OLW water still undrinkable

The latest water quality tests failed to clear Our Lady of the Way School in Stratton of its boil-water advisory.
On Tuesday, the Northwest Catholic District School Board had a water systems specialist at the school to train staff using the new water purification equipment in hopes of putting an end to the ongoing water quality issues there.
The school has been under a boil-water advisory since Oct. 19, but previously had been unable to drink the water for much of the last school year.
Chris Howarth, superintendent of business for the Catholic board, said they received results from the latest water quality test late Monday afternoon.
“It wasn’t good. They found another bug in the water so the boil-water order still hasn’t been lifted,” he noted yesterday.
The test taken Oct. 30 showed that pseudomonas aeruginosa was in the water.
“It’s a bacteria that attaches itself to plant matter, things like algae and other things,” Howarth said. “It is very common and is found in almost all standing pond water.
“It is not necessarily dangerous in itself but it probably would affect sick and ailing and elderly people as well.”
The test does not state the quantity of the bacteria found in the water, just that it was there.
In order for the health unit to lift its boil-water advisory, two consecutive “clean” tests must come back from the lab.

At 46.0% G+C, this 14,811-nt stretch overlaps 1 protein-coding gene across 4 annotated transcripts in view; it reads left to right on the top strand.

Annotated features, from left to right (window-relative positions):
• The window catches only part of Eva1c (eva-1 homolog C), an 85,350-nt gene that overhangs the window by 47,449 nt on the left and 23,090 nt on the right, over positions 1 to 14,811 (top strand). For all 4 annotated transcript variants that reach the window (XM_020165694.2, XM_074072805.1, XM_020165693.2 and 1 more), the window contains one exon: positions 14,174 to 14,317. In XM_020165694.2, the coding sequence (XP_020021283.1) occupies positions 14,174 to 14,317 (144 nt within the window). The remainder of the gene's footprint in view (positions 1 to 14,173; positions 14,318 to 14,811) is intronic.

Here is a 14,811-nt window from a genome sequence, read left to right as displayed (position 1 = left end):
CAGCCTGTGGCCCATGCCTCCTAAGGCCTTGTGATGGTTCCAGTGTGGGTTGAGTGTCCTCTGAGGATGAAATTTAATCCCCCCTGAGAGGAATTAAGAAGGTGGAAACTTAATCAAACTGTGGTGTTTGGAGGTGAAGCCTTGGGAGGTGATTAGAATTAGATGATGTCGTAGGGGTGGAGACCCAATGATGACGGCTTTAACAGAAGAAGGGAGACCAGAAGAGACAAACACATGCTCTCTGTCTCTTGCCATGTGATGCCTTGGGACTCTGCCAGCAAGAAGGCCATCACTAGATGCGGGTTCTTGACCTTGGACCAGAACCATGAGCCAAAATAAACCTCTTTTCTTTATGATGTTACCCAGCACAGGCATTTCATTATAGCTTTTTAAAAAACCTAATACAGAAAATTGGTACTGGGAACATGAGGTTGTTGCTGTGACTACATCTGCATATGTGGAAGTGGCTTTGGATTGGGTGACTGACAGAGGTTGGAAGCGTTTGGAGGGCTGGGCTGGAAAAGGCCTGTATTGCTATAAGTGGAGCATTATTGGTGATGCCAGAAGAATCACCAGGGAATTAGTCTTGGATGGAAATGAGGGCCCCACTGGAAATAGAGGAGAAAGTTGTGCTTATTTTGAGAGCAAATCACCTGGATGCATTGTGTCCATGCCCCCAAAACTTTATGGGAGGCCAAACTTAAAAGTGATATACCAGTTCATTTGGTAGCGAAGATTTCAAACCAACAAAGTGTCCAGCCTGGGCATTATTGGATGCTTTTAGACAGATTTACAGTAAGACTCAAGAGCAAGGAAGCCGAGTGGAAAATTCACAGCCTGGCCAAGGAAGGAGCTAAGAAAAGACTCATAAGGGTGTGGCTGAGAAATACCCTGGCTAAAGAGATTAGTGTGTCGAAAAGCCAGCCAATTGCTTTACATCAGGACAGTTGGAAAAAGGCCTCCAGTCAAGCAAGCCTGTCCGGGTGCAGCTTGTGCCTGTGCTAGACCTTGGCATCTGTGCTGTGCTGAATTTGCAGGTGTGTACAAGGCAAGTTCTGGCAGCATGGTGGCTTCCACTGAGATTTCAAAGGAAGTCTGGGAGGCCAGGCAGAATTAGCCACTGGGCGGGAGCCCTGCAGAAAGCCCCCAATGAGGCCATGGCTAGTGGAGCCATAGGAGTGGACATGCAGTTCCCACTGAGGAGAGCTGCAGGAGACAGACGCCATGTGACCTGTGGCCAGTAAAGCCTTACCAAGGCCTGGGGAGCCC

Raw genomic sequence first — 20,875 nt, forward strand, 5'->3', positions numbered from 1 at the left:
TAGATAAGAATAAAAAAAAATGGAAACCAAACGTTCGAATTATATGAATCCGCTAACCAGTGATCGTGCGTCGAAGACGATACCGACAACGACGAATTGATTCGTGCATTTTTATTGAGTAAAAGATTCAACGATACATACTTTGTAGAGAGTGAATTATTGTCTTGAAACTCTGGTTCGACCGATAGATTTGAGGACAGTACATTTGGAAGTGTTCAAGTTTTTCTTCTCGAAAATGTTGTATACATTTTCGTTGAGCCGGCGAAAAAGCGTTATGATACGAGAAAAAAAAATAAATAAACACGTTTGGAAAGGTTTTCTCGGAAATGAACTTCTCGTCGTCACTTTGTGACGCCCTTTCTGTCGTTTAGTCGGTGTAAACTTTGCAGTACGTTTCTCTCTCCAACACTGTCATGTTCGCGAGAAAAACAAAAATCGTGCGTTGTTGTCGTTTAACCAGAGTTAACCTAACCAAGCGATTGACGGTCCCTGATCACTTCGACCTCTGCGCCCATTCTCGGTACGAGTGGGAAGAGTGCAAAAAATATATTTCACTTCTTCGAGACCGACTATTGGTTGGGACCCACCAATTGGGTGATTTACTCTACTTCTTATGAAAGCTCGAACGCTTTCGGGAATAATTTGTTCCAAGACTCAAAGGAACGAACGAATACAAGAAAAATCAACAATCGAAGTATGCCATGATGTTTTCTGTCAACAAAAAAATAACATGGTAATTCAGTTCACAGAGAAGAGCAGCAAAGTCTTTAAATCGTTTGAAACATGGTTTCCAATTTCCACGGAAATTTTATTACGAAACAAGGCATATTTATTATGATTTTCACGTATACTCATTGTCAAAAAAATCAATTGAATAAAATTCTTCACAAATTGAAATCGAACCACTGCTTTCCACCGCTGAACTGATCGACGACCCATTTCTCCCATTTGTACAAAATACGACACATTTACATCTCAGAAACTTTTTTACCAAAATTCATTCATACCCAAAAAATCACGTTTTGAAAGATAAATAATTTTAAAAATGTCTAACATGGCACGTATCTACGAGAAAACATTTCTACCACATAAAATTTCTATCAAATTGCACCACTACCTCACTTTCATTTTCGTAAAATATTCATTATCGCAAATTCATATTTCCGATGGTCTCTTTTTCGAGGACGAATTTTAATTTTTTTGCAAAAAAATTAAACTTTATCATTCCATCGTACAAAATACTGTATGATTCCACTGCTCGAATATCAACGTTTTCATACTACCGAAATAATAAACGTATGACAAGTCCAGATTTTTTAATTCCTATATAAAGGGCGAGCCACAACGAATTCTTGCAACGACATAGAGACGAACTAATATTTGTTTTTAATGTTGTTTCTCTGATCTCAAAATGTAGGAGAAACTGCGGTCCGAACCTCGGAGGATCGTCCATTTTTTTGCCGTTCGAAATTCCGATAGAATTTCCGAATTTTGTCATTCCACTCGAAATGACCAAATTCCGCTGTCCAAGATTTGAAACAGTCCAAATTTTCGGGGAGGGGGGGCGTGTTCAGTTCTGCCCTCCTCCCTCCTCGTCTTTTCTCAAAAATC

Last week there had been concern that perhaps the school’s new water purification system—complete with additional water tanks and chlorinators—had installation flaws causing the water problems.
“We found out that the chlorine injection point was on the wrong side of the water softener that was relocated just over a week ago now. We were hoping that would solve it,” Howarth said.
Before the chlorine injection point had been moved, the water softener actually was taking the chlorine out of the water and thus it was unable to kill some of the bacteria found there.
By moving the chlorine downstream, they had hoped the problem would be solved.
“We were hoping that would do it but based on today’s sample, it may not have done it,” Howarth noted. “Either that or the chorine levels were allowed to drop to a level where they weren’t effective.”
Water systems specialist Veikko Long of Thunder Bay was at the school yesterday to examine the system, and teach staff how to properly take water samples and maintain chlorine levels.
Howarth admitted it was disappointing the school’s water supply didn’t receive a clean bill of health this week.
“A little bit disheartened. It’s not going to be an easy process,” he said. “We are just going to have to make sure that our people are trained and that they are very competent with chlorine, putting it in the water and testing it, taking samples of it properly.
“That’s what we are attending to today [Tuesday].”
Still, Howarth remained confident a solution will be found to the school’s current water woes.
“It’s a setback, no question about that. We’re just hoping that today is going to solve it,” he said. “If this doesn’t solve it, we will be talking to the engineer and we’re going to have to come up with a new plan of attack.
“We are not going to leave it,” he stressed. “We are dealing with it as expediently as we can.”

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